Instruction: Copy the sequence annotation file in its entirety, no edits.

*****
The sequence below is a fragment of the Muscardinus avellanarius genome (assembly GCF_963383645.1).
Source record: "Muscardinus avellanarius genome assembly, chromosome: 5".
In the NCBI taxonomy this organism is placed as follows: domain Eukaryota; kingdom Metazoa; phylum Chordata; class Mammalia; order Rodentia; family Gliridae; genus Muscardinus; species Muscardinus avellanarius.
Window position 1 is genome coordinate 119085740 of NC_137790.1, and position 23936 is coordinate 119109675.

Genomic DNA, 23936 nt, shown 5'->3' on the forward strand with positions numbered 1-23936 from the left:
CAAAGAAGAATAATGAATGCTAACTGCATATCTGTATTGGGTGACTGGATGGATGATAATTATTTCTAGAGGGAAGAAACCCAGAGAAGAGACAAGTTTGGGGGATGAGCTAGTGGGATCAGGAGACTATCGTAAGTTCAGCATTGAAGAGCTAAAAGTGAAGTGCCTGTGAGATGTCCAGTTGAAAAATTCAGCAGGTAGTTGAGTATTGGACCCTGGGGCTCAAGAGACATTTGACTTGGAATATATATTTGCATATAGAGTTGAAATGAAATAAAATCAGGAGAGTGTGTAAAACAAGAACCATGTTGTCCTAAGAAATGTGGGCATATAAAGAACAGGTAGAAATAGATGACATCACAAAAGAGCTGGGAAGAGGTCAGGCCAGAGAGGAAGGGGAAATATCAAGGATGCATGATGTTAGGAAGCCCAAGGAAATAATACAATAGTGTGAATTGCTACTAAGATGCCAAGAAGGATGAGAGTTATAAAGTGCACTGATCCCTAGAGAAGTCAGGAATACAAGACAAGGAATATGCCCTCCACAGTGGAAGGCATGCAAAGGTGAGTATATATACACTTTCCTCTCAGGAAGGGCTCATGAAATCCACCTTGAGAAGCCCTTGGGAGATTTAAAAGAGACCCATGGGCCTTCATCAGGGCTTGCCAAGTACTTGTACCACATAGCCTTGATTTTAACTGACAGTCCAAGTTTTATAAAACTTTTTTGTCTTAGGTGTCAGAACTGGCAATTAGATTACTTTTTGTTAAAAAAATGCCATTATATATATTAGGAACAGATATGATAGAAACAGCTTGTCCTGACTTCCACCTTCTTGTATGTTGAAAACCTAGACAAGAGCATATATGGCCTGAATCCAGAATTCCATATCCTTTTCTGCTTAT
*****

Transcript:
The sequence below is a fragment of the Muscardinus avellanarius genome (assembly GCF_963383645.1).
Source record: "Muscardinus avellanarius genome assembly, chromosome: 5".
In the NCBI taxonomy this organism is placed as follows: domain Eukaryota; kingdom Metazoa; phylum Chordata; class Mammalia; order Rodentia; family Gliridae; genus Muscardinus; species Muscardinus avellanarius.
Window position 1 is genome coordinate 119085740 of NC_137790.1, and position 23936 is coordinate 119109675.

Genomic DNA, 23936 nt, shown 5'->3' on the forward strand with positions numbered 1-23936 from the left:
CAAAGAAGAATAATGAATGCTAACTGCATATCTGTATTGGGTGACTGGATGGATGATAATTATTTCTAGAGGGAAGAAACCCAGAGAAGAGACAAGTTTGGGGGATGAGCTAGTGGGATCAGGAGACTATCGTAAGTTCAGCATTGAAGAGCTAAAAGTGAAGTGCCTGTGAGATGTCCAGTTGAAAAATTCAGCAGGTAGTTGAGTATTGGACCCTGGGGCTCAAGAGACATTTGACTTGGAATATATATTTGCATATAGAGTTGAAATGAAATAAAATCAGGAGAGTGTGTAAAACAAGAACCATGTTGTCCTAAGAAATGTGGGCATATAAAGAACAGGTAGAAATAGATGACATCACAAAAGAGCTGGGAAGAGGTCAGGCCAGAGAGGAAGGGGAAATATCAAGGATGCATGATGTTAGGAAGCCCAAGGAAATAATACAATAGTGTGAATTGCTACTAAGATGCCAAGAAGGATGAGAGTTATAAAGTGCACTGATCCCTAGAGAAGTCAGGAATACAAGACAAGGAATATGCCCTCCACAGTGGAAGGCATGCAAAGGTGAGTATATATACACTTTCCTCTCAGGAAGGGCTCATGAAATCCACCTTGAGAAGCCCTTGGGAGATTTAAAAGAGACCCATGGGCCTTCATCAGGGCTTGCCAAGTACTTGTACCACATAGCCTTGATTTTAACTGACAGTCCAAGTTTTATAAAACTTTTTTGTCTTAGGTGTCAGAACTGGCAATTAGATTACTTTTTGTTAAAAAAATGCCATTATATATATTAGGAACAGATATGATAGAAACAGCTTGTCCTGACTTCCACCTTCTTGTATGTTGAAAACCTAGACAAGAGCATATATGGCCTGAATCCAGAATTCCATATCCTTTTCTGCTTAT